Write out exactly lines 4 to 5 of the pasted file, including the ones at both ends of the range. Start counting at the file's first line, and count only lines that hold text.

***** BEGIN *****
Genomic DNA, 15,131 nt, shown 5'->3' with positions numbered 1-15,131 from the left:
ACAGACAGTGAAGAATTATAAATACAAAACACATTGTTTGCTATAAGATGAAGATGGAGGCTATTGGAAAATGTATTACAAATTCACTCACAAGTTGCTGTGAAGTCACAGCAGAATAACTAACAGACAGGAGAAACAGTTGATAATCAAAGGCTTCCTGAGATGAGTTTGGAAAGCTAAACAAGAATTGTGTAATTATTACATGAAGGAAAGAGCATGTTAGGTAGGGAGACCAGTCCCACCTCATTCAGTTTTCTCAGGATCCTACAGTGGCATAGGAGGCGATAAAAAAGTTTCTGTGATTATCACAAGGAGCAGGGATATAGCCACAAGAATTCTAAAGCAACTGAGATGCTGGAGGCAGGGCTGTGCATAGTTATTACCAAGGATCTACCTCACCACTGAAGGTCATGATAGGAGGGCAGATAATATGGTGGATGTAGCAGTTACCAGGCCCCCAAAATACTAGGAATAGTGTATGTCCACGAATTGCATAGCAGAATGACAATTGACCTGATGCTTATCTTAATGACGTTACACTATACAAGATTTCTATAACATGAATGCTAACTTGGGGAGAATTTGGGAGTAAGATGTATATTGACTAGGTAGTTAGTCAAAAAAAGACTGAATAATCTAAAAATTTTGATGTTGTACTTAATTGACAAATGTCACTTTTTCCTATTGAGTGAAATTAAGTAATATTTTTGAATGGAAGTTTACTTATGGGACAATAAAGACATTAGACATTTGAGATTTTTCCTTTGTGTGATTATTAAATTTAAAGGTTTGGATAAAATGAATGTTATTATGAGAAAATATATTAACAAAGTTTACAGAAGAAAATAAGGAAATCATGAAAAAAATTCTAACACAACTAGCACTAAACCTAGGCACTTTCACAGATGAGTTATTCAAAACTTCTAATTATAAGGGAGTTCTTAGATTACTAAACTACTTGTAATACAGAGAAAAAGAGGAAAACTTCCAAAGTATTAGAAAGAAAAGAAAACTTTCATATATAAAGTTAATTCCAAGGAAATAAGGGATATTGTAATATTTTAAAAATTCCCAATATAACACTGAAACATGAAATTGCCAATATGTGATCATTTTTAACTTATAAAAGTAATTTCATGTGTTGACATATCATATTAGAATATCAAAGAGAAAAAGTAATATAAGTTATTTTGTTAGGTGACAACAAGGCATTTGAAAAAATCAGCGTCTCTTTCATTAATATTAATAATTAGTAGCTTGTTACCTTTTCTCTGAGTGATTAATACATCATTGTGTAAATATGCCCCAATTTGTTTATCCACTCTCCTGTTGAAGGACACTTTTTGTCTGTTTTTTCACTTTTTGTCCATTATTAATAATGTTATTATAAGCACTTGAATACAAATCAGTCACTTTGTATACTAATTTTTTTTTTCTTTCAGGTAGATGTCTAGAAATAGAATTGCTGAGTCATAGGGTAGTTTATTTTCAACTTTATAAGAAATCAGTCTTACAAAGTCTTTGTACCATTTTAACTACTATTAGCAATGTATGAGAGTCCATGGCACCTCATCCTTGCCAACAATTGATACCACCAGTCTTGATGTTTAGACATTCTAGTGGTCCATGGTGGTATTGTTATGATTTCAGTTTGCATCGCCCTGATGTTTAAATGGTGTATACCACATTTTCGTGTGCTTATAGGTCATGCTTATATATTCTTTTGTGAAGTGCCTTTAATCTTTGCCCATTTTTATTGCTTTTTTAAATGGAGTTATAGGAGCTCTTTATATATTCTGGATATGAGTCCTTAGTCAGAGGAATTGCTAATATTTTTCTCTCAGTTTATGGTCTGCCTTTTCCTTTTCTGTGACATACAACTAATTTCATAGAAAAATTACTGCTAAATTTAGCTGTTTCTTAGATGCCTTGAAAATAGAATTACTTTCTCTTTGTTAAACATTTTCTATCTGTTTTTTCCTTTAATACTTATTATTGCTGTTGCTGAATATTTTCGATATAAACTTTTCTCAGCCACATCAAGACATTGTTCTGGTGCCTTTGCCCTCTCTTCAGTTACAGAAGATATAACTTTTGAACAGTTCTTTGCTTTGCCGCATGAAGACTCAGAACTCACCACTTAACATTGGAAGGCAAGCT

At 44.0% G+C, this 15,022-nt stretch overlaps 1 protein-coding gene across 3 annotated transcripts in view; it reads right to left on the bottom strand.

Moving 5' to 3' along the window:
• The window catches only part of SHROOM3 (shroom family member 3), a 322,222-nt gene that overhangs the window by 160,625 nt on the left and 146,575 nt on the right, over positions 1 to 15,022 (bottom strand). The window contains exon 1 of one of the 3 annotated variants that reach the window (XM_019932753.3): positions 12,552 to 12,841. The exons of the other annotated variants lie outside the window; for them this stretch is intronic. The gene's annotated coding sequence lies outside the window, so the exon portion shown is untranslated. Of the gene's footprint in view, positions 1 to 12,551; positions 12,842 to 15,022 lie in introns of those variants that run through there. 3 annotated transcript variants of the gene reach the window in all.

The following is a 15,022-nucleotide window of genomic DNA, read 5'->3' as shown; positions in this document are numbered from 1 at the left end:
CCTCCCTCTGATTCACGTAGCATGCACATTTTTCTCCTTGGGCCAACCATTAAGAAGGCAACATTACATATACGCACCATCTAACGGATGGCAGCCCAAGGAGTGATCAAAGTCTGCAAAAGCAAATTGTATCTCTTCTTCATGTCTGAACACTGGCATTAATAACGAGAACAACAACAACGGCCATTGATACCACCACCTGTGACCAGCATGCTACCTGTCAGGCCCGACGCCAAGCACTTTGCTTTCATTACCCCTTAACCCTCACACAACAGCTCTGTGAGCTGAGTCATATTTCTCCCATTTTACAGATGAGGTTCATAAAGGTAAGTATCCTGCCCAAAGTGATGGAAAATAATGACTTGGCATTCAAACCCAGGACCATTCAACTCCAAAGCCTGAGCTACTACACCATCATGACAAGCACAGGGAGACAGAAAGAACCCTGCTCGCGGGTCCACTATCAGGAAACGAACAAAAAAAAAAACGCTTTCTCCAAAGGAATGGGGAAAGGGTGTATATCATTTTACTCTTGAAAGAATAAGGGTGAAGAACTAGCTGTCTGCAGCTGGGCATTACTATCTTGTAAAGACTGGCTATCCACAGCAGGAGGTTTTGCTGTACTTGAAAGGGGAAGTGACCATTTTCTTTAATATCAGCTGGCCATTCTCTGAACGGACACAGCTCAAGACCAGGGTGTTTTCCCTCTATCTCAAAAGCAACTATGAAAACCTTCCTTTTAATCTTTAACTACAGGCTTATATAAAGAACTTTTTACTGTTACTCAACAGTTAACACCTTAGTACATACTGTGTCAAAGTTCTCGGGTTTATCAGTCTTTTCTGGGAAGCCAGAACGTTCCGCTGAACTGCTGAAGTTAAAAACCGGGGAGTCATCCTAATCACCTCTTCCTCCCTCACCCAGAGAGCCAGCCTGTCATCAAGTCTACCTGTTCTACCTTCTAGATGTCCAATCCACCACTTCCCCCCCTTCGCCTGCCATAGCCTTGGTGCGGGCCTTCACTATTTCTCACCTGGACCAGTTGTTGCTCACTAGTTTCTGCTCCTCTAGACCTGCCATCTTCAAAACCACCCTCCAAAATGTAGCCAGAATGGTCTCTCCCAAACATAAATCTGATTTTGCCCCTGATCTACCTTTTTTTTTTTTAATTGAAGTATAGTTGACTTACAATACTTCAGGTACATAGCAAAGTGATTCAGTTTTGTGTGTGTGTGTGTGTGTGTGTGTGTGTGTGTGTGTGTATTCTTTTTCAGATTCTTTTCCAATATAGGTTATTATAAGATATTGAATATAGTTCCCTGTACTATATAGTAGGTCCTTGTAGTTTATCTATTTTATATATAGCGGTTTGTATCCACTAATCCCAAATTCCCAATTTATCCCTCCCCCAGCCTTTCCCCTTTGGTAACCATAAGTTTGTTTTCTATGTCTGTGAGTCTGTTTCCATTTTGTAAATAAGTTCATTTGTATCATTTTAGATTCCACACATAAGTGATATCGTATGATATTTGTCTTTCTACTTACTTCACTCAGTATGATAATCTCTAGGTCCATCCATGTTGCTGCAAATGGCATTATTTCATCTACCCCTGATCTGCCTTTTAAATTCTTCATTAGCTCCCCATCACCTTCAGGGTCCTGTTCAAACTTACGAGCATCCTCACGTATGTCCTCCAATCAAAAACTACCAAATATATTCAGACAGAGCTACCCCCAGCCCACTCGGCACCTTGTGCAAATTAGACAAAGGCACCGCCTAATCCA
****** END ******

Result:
Moving 5' to 3' along the window:
• The window catches only part of SHROOM3 (shroom family member 3), a 322,222-nt gene that overhangs the window by 160,625 nt on the left and 146,575 nt on the right, over positions 1 to 15,022 (bottom strand). The window contains exon 1 of one of the 3 annotated variants that reach the window (XM_019932753.3): positions 12,552 to 12,841. The exons of the other annotated variants lie outside the window; for them this stretch is intronic. The gene's annotated coding sequence lies outside the window, so the exon portion shown is untranslated. Of the gene's footprint in view, positions 1 to 12,551; positions 12,842 to 15,022 lie in introns of those variants that run through there. 3 annotated transcript variants of the gene reach the window in all.